Moving down the list of guys who signed when they were 26 or older through 2022-23, it goes: Oliver Ekman-Larsson at $8.25 million, John Carlson at $8 million, Brent Burns at $8 million, Victor Hedman at $7.875 million, Kris Letang at $7.25 million and Marc-Edouard Vlasic at $7 million. There are some guys in this mix that are good and at least one that is excellent, but the overwhelming trend is these contracts sunk in value quickly. The fact that Jones will have a larger cap hit than Hedman just seems wrong, even when you adjust for the difference in signing years.

On top of all this, the Blackhawks will have three of the top 15 cap hits in the league in 2022-23 with players like Kirby Dach and Dominik Kubalik needing extensions. Luckily, Alex DeBrincat doesn’t need to be paid until the season after.

Shepard: Honestly, LBR, is this the worst trade Stan Bowman has ever made? It seems a lot like it, and it could end up being the worst contract he’s signed. That’s taking into account the Brent Seabrook contract, which may honestly save Seabrook’s legacy.

Wait, is this all to save Seabrook’s legacy? It is, isn’t it? Alright, then I’m fine.

LBR: At least Seabrook did something of significant value before signing his deal. But yes, this is arguably Bowman’s worst contract. There’s only a small window during this contract’s lifetime in which even-at-his-peak Jones would be useful, but the Blackhawks aren’t close to being at the stage of contention. They’re not even in contention for middle of the pack yet. And that contract in this economy?

Shepard: I’m being told it’s not all an effort to return Seabrook to glory. Well, back on the rails then.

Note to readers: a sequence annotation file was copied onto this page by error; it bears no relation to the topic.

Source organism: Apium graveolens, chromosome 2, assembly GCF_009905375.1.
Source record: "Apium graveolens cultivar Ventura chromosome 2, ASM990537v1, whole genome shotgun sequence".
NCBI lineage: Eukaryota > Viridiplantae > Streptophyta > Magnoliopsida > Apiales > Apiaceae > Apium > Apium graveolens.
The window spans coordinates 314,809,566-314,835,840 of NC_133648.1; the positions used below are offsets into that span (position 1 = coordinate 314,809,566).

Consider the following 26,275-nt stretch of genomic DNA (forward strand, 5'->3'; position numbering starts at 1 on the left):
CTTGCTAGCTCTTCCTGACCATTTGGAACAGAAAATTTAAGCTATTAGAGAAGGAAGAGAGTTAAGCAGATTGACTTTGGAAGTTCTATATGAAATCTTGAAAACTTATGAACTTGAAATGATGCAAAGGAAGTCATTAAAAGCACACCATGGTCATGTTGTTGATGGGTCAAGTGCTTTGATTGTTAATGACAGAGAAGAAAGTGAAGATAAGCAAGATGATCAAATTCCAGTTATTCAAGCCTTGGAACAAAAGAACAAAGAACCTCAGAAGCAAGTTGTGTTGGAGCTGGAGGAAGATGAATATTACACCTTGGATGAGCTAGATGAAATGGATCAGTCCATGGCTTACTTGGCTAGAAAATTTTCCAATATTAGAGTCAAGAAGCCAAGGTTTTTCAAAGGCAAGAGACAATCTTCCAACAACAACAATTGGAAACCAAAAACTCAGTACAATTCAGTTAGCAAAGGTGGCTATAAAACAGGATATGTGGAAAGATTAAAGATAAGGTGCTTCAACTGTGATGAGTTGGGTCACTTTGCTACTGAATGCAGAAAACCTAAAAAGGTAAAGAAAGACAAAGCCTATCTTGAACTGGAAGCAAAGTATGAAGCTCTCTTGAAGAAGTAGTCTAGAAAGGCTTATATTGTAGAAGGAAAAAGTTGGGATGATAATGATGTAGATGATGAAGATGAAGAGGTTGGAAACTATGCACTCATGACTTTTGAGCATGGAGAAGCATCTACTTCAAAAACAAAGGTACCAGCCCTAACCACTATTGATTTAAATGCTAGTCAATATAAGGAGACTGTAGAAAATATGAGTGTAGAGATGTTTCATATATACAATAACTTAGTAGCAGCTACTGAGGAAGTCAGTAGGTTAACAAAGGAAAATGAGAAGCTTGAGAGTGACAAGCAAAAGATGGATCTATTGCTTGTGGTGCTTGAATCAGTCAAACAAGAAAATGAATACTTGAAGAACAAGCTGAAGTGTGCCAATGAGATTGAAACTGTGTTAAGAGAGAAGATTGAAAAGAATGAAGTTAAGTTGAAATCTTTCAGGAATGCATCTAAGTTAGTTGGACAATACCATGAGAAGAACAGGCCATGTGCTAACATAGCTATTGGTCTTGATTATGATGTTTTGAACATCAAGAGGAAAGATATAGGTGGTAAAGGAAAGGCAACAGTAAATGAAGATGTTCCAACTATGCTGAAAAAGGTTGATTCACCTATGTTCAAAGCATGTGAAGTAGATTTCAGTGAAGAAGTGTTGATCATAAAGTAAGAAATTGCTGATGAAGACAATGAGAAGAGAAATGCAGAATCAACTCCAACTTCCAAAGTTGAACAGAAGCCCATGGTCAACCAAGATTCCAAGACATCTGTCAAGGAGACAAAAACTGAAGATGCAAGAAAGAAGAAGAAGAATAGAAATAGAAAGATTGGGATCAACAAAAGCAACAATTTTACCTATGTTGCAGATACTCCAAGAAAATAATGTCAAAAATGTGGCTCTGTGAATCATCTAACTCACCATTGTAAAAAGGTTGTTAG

The Blue Jackets’ defense, as seen in the two charts below show, got better when Jones left the ice in 2021. Many will argue that’s due to the Blue Jackets’ being a bad team, but as we mentioned in other articles, Jones is the only one of the Blue Jackets top-four defensemen to be negatively impacted to this degree year-over-year, while Jones' main partner -- Zach Werenski -- barely saw a slip. But are we too focused on recency trends?

Nope! Over the course of his career, that’s still the case: the Blue Jackets were better without Jones at 5-on-5 than they were with him, both offensively and defensively:

The one thing he’s excelled at is penalty killing, which is a problem area for the Blackhawks. And before you tell us nerds to watch the games, we have. We're willing to admit that Jones may not be as trash as some of these stats suggest, but they’re still accurate of the trend that Jones has been declining and his team was better without him on the ice more often than not.